The Lord proceeded to give some examples of repentance that the Israelites needed to apply. How absurd it is for human beings to rob God. To rob Him one would have to be stronger and smarter than He. Yet that is what the Israelites were doing because God was allowing it. They were thieves of the worst kind: robbers of God. They brazenly asked how they had robbed Him. They had withheld the tithes (Leviticus 27:30; Leviticus 27:32; Deuteronomy 12:5-18; Deuteronomy 14:22-29) and offerings (Numbers 18:21-32) that the Law commanded them to bring to God.
Standing beside "tithes" as it does here, "offerings" may refer to the tithe of the tithe that went to the priests (cf. Exodus 29:27-28; Leviticus 7:32; Numbers 5:9). The Levites were to receive a tenth from the people and then give a tenth of that to the priests. But the widows, orphans, and sojourners also benefited from the tithes (Deuteronomy 14:28-29), so withholding it hurt them as well. Another possibility is that Malachi was distinguishing the mandatory "tithes" from the voluntary "offerings" that the Israelites brought. Or perhaps any other offerings beside the tithes are in view. In any case, tithes and offerings constitute a merism representing all their economic responsibilities to God.
Since God owned the land and its produce in the first place (cf. Malachi 1:12-14; Leviticus 25:23), withholding tithes when He commanded the Israelites to give them amounted to robbing Him. Earlier the Lord criticized the priests for offering inferior quality sacrifices (Malachi 1:7-14), and now He criticized the people for offering an insufficient quantity of sacrifices (cf. Malachi 3:10). Failure to adequately support the priests and Levites resulted in the breakdown of priestly service (cf. Nehemiah 10:32-39; Nehemiah 13:10).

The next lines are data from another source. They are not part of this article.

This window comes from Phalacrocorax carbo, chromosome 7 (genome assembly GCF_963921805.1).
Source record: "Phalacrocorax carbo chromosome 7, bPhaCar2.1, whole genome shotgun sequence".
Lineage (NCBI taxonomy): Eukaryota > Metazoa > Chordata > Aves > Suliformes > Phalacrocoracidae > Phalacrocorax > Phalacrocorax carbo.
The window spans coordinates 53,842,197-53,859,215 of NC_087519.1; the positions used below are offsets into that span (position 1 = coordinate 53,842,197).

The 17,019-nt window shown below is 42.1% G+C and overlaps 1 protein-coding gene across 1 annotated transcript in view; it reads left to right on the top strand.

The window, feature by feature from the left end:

All the people were guilty of this offense. That is, it was widespread in the nation, not that every individual Israelite was guilty necessarily. Robbing the priests and Levites of what was due them was really robbing God since they were His servants and they maintained His house, the temple. They would receive a curse from the Lord for this covenant violation (Malachi 3:11; cf. Malachi 4:6).
The Lord had promised to bless the Israelites for obedience, so their obedience in bringing the full amount of tithes that the Law required would test (i.e., prove, demonstrate) His faithfulness to His promise. He promised to reward their full obedience with rain and harvests abundant enough to satisfy their needs. His "storehouse" of blessings for them was full.